Tuesday, October 20, 2009

Audience (And Player) Participation

The past week's sports news had Burger King's Wynne Arboleda's succesful attack on a fan Alain Katigbak at the Araneta during a semi exhibition game. (the game only counts for 1 of the teams).

What rights do tickets to any kind of game entail? Fans pay good money to watch games mainly to be part of history, the possibility to be part of a moment they will remember for a lifetime. Some do it because watching live certainly brings a lot more to the viewing experience than staring at a square screen nomatter how HD it is. For some it gives them a chance to be within an earshot of the larger than life athletes you normally only see on billboards, newspapers and television.

So who draws the line and where is it drawn as far as interaction between players and fans go? Hecklers are part of the game. It's part of the elements athletes have to contend with when they sign up to play for pay. For all of us who have watched thousands of games, we know that some passionate fans say the nastiest things specifically to distract and rattle some players to get them off their game. The good players learn to ignore and the great ones even use it to fuel themselves and take their game to the next level and get the W's.

Unfortunately, Mr. Arboleda isn't one of the great ones. He is at best an average PBA point guard (for the record, an average PBA point guard is still among the top in the country) who a couple of weeks earlier had his manhood questioned when he was on the wrong end of a blowout when two National Teams competed for a cause. In a semi rematch (same coaches and many players) he couldn't ignore the verbal assaults from Mr. Katigbak and in fact took it personally and instead of his game going to the next level, he took his emotions to the next level and went into a full assault. He would have made Dana White of the UFC proud.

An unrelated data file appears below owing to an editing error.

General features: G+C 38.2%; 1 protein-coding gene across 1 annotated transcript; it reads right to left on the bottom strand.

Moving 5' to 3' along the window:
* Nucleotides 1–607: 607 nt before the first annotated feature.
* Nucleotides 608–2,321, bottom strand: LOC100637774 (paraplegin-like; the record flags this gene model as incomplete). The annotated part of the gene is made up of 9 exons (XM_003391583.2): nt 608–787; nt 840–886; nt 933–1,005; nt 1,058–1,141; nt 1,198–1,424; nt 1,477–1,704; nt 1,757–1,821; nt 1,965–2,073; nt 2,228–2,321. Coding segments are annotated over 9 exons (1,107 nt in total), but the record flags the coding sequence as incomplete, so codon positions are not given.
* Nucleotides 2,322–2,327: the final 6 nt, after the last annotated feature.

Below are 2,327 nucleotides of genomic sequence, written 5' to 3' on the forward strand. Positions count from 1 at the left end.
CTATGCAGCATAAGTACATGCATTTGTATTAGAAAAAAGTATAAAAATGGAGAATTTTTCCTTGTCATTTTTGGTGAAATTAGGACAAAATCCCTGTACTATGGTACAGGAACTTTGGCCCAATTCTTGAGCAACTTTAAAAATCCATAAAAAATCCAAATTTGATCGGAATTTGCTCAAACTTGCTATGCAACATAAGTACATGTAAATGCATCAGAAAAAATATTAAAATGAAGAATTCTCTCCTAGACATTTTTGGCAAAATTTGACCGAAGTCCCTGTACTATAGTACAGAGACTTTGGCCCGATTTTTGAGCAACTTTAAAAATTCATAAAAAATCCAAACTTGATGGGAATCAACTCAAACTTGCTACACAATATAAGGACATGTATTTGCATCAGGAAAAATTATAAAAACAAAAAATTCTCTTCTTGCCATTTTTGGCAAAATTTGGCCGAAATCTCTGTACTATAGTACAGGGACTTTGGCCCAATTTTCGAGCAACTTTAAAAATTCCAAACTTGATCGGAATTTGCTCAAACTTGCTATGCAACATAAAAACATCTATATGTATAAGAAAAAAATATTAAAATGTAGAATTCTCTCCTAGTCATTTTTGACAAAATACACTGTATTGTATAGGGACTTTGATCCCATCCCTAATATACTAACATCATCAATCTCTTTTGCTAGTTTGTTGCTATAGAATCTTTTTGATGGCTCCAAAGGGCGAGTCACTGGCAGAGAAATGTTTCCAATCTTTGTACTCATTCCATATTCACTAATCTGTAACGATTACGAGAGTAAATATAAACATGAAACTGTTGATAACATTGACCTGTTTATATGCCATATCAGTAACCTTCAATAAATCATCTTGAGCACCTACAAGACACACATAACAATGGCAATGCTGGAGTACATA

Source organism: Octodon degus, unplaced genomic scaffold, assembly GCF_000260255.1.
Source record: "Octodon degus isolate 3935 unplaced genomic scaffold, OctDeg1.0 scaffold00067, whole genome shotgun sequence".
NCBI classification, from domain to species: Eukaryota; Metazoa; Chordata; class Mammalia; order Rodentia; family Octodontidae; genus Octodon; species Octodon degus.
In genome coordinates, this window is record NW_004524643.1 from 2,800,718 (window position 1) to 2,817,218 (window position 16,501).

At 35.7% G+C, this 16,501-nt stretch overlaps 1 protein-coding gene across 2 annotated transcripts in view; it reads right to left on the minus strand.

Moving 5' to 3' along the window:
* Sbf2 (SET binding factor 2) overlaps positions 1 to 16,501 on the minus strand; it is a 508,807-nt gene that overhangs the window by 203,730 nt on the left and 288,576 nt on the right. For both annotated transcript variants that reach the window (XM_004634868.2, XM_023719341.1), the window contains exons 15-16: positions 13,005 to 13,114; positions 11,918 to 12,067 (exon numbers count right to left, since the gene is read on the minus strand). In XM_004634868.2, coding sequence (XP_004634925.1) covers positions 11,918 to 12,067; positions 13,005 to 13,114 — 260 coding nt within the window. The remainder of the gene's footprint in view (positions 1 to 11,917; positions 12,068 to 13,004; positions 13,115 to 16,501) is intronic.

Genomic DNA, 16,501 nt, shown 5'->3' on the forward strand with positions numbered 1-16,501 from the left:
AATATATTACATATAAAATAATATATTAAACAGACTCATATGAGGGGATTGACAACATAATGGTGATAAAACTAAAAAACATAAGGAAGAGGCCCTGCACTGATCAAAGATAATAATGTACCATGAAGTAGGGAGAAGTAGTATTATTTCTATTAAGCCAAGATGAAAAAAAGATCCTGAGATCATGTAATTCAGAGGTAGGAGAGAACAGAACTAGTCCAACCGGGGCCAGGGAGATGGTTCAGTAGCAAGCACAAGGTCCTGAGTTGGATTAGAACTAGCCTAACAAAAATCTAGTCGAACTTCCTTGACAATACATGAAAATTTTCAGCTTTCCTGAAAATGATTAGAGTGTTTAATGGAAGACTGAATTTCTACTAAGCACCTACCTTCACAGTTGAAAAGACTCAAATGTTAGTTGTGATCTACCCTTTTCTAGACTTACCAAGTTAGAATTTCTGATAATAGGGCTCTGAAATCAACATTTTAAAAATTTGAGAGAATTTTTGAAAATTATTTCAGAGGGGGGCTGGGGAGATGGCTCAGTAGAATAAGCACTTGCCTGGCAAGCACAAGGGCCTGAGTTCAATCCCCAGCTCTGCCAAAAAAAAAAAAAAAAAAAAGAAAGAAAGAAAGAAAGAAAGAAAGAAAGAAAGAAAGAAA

We all know basketball can create very emotional situations. But it's still only a game. At the end of the day, whether you win or lose, it doesn't affect things that matter most in real life, your health, family, and friends, etc.

So my hats off to the commissioner for sending a strong message. Professional athletes are paid to play their best regardless of the elements around them. There are security personnel to take care of the rowdy fans. We rely on them for security and order just as we rely on the players to play good basketball. And oh yes, we rely on fans to keep the league alive.